WATCH: World's longest flexi bridge now connects two housing developments in Waterlooville
TWO communities split by a river have been joined '“ by the installation of the world's longest flexi bridge.
Sited in the west of Waterlooville, the new FlexiArch connects those living in Taylor Wimpey’s development Wellington Park, and the Grainger development, Berewood.
Both were split from each other by the River Wallington.
Theresa McSweeney, 71, lives at Berewood and was delighted now the bridge is in place.
She said: ‘This bridge will benefit us massively.
‘Up until now all school traffic had to come down Grainger Road, and it’s very busy.’
The FlexiArch spans 53ft across the river, and is made up of 17 sections of pre-cast concrete, each one-metre wide and weighing 16 tonnes.
Its completion means those living at both developments no longer have to take the 1.5 mile round trip, via Hambledon Road near the Asda roundabout, to get to either side.
The FlexiArch was due for completion in 2015, but delays occurred after Taylor Wimpey changed phase five of its development from an industrial area into more homes.
It’s thought the bridge will reduce traffic on the roads near 550-home project Wellington Park, and 3,000-home project Berewood.
Patricia Stallard, who represents the southern parishes of Winchester City Council, said: ‘The bridge gets its name FlexiArch because it’s made up of a number of different components, like a modular bridge with sections.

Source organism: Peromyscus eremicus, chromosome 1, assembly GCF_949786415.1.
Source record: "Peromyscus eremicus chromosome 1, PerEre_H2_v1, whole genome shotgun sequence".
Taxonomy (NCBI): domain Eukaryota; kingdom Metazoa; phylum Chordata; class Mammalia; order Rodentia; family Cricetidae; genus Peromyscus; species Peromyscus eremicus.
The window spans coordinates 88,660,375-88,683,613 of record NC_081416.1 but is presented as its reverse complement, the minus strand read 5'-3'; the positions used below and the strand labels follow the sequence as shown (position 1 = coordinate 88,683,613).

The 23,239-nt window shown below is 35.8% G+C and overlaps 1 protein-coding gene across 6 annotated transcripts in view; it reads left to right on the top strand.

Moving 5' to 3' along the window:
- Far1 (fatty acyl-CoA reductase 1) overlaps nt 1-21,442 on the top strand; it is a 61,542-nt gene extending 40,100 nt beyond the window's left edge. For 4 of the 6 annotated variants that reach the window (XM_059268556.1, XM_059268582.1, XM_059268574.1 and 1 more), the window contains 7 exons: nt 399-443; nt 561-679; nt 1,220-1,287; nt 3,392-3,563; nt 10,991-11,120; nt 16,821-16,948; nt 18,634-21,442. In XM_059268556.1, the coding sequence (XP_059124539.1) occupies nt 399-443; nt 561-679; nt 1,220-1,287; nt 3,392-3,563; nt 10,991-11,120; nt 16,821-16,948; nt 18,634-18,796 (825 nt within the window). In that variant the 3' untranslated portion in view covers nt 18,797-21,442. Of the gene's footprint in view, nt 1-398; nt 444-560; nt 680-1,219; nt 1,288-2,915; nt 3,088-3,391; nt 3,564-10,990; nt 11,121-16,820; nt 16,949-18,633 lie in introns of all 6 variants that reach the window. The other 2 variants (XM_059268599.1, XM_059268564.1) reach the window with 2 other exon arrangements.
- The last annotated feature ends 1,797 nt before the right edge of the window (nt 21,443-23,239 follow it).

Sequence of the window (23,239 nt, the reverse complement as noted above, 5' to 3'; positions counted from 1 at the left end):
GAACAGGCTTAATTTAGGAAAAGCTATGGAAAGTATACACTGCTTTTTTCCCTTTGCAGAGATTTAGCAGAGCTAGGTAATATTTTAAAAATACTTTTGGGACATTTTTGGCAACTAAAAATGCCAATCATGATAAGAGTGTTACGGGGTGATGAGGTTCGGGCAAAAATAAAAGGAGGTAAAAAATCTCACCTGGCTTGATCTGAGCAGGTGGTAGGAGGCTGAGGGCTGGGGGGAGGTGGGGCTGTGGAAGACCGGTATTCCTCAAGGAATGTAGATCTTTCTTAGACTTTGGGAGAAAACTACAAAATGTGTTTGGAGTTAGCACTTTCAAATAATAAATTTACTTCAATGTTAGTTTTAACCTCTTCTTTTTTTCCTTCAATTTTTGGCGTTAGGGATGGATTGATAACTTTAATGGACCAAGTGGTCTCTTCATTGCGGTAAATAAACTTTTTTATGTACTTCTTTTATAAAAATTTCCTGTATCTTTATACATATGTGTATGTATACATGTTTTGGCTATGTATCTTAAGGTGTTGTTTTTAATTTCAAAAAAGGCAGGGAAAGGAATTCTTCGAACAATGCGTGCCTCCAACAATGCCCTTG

‘It’s beautifully designed, I love the curve and the shape of it, and that local, natural flint has been used in the side walls.’
The mayors of Havant Borough Council and Winchester City Council opened the bridge during a ribbon-cutting ceremony.
Cllr Caroline Brook, portfolio holder for built environment at Winchester’s council, said: ‘Building started about three years ago, the bridge is going to be amazing for the two communities, which can now become one.
‘If you live at Wellington Park and have a child who attends Berewood Primary School, you had to use Hambledon Road to get to and from the school – now that won’t be the case.’
The bridge was made by civil engineers at Queens University, Belfast, with concrete specialists Macrete.
It will help cut down the time it takes pupils and parents walking to school.